Resisting instincts

After 700 painting, I have typical patterns that I use to create a new work.  The process starts with sketching out the subject, usually using the grid technique.  Then I either jump right into the subject or create the background.  Always, there is a methodical approach to allow my style to emerge from the canvas.

In the afternoon on Christmas Day, I wanted to do things a little differently, inspired by a comment by Herbie Hancock in an interview I once heard on CBC.  When he was with the Miles Davis Quintet, they collectively decided to do a show whereby they played against their instincts.  They would do the exact opposite to what they had been trained to do.  The result was fresh music, though at first they thought it was a mighty mess. 


I chose a cow from Kanchanaburi as my subject.  I also had a nap before I got started.  In my sleep, I thought of the idea of sketching out the cow with a black Sharpie, then laying down wet and bright washes of paint.  This would allow the black lines to still be seen, but create an unusual and somewhat random starting point.


What followed was a strange journey to an unfamiliar land.  At first, I found it hard resisting my instincts and started creating somewhat of a literal background.  When that didn't work, I forced myself to go in a completely different (and painful) direction.


Nothing was feeling right.


"It's going from bad to worse," I said to Heather during one of my visits to the house to refill my water glass.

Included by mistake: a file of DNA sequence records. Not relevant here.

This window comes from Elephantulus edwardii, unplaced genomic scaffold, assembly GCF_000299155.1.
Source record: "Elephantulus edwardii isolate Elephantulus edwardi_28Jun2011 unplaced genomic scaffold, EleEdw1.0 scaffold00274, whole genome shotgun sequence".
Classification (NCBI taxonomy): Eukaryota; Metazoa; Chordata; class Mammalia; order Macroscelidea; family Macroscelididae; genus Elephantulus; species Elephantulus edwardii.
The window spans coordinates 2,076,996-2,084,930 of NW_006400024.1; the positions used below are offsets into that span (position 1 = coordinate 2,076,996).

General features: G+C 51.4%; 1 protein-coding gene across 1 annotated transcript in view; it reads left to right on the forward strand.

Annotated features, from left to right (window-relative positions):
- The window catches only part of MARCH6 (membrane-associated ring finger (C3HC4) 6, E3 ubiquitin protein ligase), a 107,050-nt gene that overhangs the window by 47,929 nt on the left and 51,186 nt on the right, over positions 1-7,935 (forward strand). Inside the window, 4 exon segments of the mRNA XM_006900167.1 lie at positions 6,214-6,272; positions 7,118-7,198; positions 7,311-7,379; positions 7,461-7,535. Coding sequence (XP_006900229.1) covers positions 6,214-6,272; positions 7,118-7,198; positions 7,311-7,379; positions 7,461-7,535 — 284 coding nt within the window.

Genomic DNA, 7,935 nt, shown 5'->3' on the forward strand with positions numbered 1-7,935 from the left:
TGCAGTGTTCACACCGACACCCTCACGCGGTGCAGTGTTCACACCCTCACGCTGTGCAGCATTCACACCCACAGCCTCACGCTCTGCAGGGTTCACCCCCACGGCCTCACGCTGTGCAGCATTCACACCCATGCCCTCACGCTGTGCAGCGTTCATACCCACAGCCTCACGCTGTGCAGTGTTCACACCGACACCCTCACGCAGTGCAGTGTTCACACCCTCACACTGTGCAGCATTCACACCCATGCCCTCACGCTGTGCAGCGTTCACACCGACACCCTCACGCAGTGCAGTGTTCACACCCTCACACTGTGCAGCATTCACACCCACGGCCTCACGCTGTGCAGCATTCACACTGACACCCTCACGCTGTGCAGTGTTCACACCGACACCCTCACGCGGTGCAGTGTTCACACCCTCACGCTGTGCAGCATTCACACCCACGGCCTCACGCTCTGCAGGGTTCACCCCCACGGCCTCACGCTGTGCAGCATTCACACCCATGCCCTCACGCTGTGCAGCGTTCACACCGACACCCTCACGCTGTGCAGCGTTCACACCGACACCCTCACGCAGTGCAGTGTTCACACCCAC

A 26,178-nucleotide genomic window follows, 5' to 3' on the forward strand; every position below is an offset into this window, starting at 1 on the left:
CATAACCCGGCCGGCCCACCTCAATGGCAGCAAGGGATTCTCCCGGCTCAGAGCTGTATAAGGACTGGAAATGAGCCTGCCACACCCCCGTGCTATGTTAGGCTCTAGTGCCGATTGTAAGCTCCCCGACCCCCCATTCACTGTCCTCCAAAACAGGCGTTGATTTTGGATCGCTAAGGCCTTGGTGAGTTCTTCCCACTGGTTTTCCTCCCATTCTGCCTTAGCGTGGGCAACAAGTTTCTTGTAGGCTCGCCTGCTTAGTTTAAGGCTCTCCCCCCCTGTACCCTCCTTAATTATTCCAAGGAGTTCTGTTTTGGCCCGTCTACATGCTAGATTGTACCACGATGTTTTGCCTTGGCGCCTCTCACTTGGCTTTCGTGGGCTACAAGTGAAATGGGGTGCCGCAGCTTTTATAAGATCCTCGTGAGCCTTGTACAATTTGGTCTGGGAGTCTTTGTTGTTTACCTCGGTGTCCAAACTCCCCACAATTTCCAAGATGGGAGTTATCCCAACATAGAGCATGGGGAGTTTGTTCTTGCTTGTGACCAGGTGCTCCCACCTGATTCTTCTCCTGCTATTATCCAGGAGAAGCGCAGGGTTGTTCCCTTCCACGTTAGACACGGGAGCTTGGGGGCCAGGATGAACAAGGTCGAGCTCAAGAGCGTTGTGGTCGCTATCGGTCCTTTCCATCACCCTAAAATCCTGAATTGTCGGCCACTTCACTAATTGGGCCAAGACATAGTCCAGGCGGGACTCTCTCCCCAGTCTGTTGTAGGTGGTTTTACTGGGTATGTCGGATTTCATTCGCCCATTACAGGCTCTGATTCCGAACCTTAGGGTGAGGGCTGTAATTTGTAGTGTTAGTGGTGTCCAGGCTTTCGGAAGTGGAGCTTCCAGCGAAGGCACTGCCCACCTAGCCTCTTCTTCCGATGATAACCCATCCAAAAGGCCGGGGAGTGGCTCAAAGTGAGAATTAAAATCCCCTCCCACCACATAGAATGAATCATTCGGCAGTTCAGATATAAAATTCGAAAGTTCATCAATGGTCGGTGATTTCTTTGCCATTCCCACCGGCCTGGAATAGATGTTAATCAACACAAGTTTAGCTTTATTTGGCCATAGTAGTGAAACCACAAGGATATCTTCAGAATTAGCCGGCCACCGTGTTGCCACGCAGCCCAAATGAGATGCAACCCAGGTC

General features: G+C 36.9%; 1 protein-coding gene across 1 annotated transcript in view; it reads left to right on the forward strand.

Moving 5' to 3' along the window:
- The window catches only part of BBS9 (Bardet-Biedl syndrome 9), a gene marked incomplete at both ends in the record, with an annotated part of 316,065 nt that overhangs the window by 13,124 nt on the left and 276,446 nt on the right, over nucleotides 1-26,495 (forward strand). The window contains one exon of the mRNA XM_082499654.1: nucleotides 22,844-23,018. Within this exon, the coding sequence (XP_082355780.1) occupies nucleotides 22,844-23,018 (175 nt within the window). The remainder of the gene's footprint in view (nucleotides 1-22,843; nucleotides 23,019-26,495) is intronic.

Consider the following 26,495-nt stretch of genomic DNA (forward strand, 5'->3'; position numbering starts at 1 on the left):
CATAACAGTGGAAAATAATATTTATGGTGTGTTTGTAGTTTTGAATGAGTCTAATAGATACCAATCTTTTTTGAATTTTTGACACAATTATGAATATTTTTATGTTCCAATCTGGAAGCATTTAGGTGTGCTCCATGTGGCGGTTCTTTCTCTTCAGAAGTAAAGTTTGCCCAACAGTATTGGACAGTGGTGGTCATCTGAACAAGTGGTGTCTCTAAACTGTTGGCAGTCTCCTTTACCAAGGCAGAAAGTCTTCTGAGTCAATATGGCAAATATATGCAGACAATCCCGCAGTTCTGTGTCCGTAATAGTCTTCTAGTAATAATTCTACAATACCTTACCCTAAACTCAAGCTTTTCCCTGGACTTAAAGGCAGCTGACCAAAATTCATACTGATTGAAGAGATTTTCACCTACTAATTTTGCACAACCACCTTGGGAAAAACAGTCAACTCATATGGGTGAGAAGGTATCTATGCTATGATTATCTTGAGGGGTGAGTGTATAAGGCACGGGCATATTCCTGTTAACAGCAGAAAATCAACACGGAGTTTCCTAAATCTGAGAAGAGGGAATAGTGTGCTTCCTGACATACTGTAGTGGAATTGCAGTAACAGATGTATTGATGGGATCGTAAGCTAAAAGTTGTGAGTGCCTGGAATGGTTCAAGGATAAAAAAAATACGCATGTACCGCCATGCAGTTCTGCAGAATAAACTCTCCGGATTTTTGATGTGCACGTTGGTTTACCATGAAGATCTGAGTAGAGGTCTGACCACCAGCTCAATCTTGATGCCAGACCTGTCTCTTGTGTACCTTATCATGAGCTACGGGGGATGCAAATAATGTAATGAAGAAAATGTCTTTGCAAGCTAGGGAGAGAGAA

She glanced at the photo and kindly said something encouraging. 

I went back and forth, up and down, trying different things.  It was during dinner that I had the epiphany to move everything into the blue spectrum.


It's hard to see from the photo, but there is so much paint on the canvas, that there is a significant amount of texture.  I used that to my advantage and began emulating some of the lines in the body of the cow using ridges of paint.

I went from a place of being ready to whitewash my first canvas to having a finished product that is absolutely different from anything I have done to date and somewhat interesting.  Maybe I was influenced by the minus 30 temperatures outside, but it is somewhat counterintuitive to paint a cow from a tropical climate in a colour palette that is anything but warm. 


I signed the piece last night, but I'm going to spend a few minutes finishing it up this morning before diving into my next commission project.  I may add some snow flecks, just to enhance its magical quality. 

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